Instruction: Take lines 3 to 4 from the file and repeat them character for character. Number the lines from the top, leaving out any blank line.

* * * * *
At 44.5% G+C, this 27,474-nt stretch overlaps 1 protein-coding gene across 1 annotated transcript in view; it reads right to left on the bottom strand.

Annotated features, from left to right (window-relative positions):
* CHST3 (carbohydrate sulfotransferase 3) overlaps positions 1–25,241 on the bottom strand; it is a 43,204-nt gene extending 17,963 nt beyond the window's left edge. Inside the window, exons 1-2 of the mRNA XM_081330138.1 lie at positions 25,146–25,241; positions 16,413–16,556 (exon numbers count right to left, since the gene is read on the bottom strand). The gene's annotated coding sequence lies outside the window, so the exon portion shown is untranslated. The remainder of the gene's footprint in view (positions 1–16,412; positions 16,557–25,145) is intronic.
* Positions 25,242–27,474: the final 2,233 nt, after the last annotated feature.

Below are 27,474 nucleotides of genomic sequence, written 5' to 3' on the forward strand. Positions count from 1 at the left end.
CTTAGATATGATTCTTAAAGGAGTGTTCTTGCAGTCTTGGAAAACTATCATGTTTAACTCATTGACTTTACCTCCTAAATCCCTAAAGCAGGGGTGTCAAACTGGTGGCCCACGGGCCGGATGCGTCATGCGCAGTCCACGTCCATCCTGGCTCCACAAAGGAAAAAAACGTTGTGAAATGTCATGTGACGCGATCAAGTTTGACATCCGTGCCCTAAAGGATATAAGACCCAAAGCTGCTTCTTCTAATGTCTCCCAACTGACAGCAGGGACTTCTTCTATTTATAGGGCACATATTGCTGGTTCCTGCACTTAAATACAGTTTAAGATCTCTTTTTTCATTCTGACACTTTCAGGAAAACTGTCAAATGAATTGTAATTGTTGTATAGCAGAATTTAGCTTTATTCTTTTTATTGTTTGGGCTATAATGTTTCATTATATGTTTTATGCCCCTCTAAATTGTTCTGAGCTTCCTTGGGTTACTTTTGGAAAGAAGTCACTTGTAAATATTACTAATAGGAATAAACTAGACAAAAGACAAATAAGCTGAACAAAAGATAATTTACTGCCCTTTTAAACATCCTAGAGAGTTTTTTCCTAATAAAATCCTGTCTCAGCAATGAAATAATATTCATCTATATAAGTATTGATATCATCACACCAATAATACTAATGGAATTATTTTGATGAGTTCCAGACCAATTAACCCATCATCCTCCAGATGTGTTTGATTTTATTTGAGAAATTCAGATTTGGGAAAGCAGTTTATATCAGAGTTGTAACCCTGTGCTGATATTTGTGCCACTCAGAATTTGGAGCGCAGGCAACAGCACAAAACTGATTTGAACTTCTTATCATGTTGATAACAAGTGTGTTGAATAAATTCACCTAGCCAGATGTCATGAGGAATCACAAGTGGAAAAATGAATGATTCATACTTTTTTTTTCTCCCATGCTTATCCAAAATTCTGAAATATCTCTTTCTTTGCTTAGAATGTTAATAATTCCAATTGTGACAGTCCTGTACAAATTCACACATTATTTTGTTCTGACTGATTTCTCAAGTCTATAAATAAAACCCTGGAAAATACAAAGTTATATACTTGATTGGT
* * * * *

* CHST3 (carbohydrate sulfotransferase 3) overlaps positions 1–25,241 on the bottom strand; it is a 43,204-nt gene extending 17,963 nt beyond the window's left edge. Inside the window, exons 1-2 of the mRNA XM_081330138.1 lie at positions 25,146–25,241; positions 16,413–16,556 (exon numbers count right to left, since the gene is read on the bottom strand). The gene's annotated coding sequence lies outside the window, so the exon portion shown is untranslated. The remainder of the gene's footprint in view (positions 1–16,412; positions 16,557–25,145) is intronic.
* Positions 25,242–27,474: the final 2,233 nt, after the last annotated feature.